Deccan Chronicle

Chronicle of a great river, its peoples, conflicts and myriad stories

Deccan Chronicle.| Ranjona Banerji

Published on: January 22, 2022 | Updated on: January 22, 2022

Is The Braided River' a travelogue, a personal pilgrimage, a historical search for origins and beginnings or a political commentary?

The Braided River: A Journey along the Brahmaputra By Samrat Choudhury. (Amazon Photo)

The Braided River: A Journey along the Brahmaputra By Samrat Choudhury. (Amazon Photo)

It’s hard to describe The Braided River. Is it a travelogue, a personal pilgrimage, a historical search for origins and beginnings or a political commentary? It is not hard to read though. Words and stories flow like the great river itself — fast, furious, tumultuous, beautiful, occasionally sluggish, but always compelling.
We start with the river itself, the mighty Brahmaputra, one river and so many rivers. From Tibet to Arunachal Pradesh to Assam to Bangladesh to the Bay of Bengal, it changes name and character and even gender over its 2,880 km journey to the sea.

Samrat Choudhury writes that he wanted to "see like someone who is a mix of both outsider and insider", growing up as he did in Shillong next door to Assam but living as he now did in Mumbai.

Choudhury and his photographer friend Akshay Mahajan arrive in Dibrugarh and set off to look for the actual Brahmaputra only to be awed by a tributary a km wide. Sometimes magically, things fall into place as they meet those powerful, influential people who "know" things and can organise things, whom you somehow only meet on journeys. From Saikhowa to Kaziranga, there is also the ecology, the flora, the fauna around the river which is brought to life.

The Braided River is busy with facts — local myths, stories, histories, geographies and delightful curiosities on the side. Like the fact that the Milky Way is called Hathi Path, the way of the Elephants in Assam.

The river is called braided by hydrologists, we learn, because of all the channels that pour into it. And so to Arunachal Pradesh to find the Lohit braid. Before that is one of those fantastic encounters with bureaucracy, to get Inner Line Permits which even Indian citizens need to travel to the most eastern of our states. As ever, some paperwork is always missing for our officious officials. Hilarious and frustrating.

India’s Northeast is remote, beautiful and something of a mystery to other Indians. It is a confluence of cultures as much as it is of the collection of the braids of the Brahmaputra. Politicians and governments have not done well by it, neglected as it is. The people have faced prejudice and abuse for being different in appearance and language.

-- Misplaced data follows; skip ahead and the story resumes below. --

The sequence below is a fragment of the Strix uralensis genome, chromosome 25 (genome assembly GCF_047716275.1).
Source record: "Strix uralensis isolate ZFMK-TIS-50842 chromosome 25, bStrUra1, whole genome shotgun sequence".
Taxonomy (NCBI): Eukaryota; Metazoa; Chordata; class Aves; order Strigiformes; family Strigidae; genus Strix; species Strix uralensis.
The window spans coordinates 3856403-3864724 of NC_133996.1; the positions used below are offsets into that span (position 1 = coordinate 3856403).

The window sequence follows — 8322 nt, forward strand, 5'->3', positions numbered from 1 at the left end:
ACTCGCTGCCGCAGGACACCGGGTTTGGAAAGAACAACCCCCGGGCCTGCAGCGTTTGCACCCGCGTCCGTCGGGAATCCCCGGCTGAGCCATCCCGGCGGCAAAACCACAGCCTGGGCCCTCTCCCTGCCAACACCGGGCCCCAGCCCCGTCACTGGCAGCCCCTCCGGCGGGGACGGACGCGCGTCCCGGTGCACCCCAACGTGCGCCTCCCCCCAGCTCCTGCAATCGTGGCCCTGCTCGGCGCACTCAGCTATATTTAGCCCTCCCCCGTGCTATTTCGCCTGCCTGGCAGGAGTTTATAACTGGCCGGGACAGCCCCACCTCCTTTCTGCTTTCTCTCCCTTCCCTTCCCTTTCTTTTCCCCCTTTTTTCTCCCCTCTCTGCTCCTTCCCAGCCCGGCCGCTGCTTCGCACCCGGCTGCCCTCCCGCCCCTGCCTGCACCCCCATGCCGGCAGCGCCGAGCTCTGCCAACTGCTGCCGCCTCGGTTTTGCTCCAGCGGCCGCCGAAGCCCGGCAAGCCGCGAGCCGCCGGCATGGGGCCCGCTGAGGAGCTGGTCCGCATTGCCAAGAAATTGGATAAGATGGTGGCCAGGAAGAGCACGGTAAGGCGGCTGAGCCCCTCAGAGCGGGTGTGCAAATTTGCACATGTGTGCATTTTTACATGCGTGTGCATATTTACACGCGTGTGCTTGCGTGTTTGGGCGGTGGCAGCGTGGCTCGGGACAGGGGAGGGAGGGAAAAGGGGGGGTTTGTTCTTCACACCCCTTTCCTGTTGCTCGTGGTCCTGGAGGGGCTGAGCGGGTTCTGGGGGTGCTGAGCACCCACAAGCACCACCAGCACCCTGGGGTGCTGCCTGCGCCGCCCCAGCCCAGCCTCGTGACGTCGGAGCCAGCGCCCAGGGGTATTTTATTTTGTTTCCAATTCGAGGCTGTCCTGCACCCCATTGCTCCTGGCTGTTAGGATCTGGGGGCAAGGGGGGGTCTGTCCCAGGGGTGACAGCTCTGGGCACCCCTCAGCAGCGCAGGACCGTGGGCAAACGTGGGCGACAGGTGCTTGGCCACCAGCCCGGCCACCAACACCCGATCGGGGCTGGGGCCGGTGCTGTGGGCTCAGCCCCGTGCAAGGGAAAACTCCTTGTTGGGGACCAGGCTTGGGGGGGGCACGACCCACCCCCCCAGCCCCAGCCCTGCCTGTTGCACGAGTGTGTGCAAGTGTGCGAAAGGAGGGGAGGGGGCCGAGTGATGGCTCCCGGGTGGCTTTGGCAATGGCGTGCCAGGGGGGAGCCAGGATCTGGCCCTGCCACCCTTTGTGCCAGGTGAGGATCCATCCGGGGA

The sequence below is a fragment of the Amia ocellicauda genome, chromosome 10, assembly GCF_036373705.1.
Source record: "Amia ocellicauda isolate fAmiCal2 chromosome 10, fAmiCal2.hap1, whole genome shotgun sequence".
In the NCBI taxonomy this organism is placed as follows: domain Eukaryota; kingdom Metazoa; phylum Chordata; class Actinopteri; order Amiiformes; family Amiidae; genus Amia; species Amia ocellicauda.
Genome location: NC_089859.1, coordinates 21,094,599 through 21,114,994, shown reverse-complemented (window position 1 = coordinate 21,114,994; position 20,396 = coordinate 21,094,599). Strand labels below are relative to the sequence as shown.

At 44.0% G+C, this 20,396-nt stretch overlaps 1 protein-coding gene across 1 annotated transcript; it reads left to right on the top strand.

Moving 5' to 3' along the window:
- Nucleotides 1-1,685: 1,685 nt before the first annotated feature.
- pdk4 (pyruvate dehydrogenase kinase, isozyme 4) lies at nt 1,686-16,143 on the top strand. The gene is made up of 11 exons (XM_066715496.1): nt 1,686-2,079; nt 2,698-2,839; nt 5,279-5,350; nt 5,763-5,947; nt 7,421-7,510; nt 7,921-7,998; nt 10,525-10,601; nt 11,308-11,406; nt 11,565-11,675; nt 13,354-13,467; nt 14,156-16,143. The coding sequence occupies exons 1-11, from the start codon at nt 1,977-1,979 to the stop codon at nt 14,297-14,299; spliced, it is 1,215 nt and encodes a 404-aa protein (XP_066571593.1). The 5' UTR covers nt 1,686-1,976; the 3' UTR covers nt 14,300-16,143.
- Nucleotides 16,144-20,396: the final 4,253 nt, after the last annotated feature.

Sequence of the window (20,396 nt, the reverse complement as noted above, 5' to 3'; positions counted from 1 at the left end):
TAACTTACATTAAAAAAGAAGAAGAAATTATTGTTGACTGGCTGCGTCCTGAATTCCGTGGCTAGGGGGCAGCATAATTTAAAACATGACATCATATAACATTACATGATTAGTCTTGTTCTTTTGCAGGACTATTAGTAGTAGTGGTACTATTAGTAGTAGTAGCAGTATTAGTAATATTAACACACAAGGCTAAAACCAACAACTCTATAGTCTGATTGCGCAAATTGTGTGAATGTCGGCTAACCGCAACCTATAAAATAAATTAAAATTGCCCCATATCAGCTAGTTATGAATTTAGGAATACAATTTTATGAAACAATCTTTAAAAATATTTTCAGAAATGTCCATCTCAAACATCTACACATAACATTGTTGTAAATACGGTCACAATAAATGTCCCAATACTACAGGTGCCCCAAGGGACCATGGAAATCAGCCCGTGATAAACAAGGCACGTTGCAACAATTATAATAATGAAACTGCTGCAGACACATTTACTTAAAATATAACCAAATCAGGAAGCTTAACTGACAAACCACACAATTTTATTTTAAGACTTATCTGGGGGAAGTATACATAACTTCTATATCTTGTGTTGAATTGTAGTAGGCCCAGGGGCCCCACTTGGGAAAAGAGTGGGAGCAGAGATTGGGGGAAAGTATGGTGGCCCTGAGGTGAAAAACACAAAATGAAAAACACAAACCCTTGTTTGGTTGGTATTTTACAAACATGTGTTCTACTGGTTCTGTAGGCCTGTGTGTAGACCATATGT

Choudhury brings the culture alive, from its complicated history to colonial interventions to mundane but valuable interactions. As the river calls, so does the Indian state intervene, from the Intelligence Bureau to the Indian Army. Not all these encounters are pleasant.

There is anger over planned dams, the local people especially are furious at the natural destruction that will ensue. Worse, that no one in power is willing to listen to them. As they follow the river, we learn of local concerns and the distance of Delhi to these areas. Immediate political wrangles like the Citizenship Amendment Act and the National Register of Citizens come into play, those left out, those hoping to get in, the atmosphere of fear is all here.

The writer does not hold back as he explains the insurgencies of the area, communal tensions, the wheels within wheels, the rise of ULFA, the whole episode with Tata Tea and the threat to its tea garden staff, the Nellie massacre, the Hindus versus Muslims, Ahom versus the rest, the anti-Bengali-Bihari-Marwari sentiments…

Fascinating is the depth of historical nuggets of ancient and historic local kings, of the intertwining of Hindu mythology with local customs, the many tribes and clans, the connections to South East Asia, the mix of languages pure and pidgin.
But what brings the book alive are the people, the countryside and life by the river and in the hinterland. The chance meetings, the funny accidents, the almost resigned acceptance of the local to the disoriented outsider are so well described.

To me, the last chapters on Assam, without Akshay Mahajan, were less of a travel and people story and more of a political analysis by the journalist that Choudhury is. Interesting, but missing something. The photographs bring the story alive but one wishes they were larger for more impact.

This is a massive work of art, courage and sheer nuttiness. The reader is drawn right into the quest for the Brahmaputra and the areas into which he flows. What writer could ask for more?

The Braided River: A Journey along the Brahmaputra
By Samrat Choudhury
pp. 424, Rs.599

About The Author

The writer is a senior journalist who writes on media affairs, politics and social trends.

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